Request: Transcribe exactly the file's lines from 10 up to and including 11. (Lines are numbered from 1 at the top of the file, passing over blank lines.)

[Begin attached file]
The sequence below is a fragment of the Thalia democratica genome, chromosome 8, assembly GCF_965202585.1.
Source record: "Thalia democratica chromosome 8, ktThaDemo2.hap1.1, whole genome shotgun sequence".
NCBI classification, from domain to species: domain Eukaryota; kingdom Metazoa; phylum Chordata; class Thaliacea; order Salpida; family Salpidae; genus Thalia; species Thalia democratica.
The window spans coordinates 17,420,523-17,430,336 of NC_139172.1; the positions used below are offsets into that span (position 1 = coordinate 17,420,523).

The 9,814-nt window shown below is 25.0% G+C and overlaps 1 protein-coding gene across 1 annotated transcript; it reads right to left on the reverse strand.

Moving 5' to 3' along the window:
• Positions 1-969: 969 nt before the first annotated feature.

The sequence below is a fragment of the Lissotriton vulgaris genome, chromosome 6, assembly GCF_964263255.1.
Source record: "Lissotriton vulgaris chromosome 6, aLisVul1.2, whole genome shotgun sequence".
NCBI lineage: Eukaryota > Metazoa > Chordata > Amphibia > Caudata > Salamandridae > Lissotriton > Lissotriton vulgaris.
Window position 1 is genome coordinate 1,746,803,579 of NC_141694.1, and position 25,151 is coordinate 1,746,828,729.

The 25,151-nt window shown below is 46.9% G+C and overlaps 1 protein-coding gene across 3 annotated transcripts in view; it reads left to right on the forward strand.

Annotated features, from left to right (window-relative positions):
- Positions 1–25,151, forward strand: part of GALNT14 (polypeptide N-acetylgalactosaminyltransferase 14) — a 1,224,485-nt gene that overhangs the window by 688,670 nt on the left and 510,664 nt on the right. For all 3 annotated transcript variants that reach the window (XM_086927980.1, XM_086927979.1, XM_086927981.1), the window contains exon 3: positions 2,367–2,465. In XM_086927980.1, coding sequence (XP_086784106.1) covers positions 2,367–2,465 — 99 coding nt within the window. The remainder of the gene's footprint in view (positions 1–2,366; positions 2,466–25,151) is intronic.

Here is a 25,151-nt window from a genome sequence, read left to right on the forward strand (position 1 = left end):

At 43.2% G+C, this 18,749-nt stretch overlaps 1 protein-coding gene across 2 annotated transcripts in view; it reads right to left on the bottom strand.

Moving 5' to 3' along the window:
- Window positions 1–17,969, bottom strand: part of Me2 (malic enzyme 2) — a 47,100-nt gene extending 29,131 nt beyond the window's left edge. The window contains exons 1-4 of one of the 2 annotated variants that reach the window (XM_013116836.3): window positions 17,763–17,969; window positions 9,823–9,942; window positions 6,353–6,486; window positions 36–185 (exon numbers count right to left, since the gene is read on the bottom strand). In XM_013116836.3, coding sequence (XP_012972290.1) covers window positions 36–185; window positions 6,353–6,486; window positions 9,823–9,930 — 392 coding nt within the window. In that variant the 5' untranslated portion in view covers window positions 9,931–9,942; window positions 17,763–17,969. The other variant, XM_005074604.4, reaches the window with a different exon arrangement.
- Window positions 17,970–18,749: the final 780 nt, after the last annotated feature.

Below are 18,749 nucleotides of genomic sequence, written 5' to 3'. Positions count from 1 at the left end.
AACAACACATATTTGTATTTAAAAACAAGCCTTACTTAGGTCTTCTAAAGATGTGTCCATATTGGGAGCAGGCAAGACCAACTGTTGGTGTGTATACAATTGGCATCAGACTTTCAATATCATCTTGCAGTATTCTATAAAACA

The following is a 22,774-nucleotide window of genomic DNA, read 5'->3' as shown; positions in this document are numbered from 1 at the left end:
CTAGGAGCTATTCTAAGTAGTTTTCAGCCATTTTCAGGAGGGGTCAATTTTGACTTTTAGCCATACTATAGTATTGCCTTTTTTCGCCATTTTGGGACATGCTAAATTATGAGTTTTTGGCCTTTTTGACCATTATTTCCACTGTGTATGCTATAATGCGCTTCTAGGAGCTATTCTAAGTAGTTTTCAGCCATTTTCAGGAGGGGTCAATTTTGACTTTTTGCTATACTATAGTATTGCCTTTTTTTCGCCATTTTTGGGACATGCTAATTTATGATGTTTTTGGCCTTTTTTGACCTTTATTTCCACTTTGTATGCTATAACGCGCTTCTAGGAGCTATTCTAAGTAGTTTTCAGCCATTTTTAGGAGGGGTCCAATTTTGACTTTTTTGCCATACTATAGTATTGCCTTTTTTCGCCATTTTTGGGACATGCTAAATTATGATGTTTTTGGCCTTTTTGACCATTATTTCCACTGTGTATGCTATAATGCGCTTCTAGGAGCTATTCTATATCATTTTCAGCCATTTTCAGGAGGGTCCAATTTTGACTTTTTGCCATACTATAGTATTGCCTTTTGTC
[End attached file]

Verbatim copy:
NCBI lineage: Eukaryota > Metazoa > Chordata > Amphibia > Caudata > Salamandridae > Lissotriton > Lissotriton vulgaris.
Window position 1 is genome coordinate 1,746,803,579 of NC_141694.1, and position 25,151 is coordinate 1,746,828,729.